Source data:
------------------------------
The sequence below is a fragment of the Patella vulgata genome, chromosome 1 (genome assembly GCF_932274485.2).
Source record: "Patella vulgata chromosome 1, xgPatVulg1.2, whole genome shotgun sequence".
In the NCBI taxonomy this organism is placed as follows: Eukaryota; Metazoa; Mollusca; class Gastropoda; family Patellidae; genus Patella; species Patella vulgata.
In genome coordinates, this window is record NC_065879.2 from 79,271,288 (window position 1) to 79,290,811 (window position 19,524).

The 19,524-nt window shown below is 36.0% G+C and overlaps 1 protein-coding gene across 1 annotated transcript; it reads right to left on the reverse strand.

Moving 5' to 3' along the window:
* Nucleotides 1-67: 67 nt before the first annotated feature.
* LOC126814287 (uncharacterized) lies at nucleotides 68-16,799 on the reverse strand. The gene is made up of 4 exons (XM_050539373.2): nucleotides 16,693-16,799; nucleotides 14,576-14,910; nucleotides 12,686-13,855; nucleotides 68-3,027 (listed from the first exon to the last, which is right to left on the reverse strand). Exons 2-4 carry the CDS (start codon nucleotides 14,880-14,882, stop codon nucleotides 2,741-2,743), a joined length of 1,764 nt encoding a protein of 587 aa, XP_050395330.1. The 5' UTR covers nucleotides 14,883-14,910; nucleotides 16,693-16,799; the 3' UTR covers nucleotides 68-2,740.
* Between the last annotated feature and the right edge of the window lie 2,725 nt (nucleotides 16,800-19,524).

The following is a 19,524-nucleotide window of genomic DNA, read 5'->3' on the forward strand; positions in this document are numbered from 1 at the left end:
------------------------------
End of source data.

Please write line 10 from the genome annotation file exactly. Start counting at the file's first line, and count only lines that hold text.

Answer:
The following is a 19,524-nucleotide window of genomic DNA, read 5'->3' on the forward strand; positions in this document are numbered from 1 at the left end: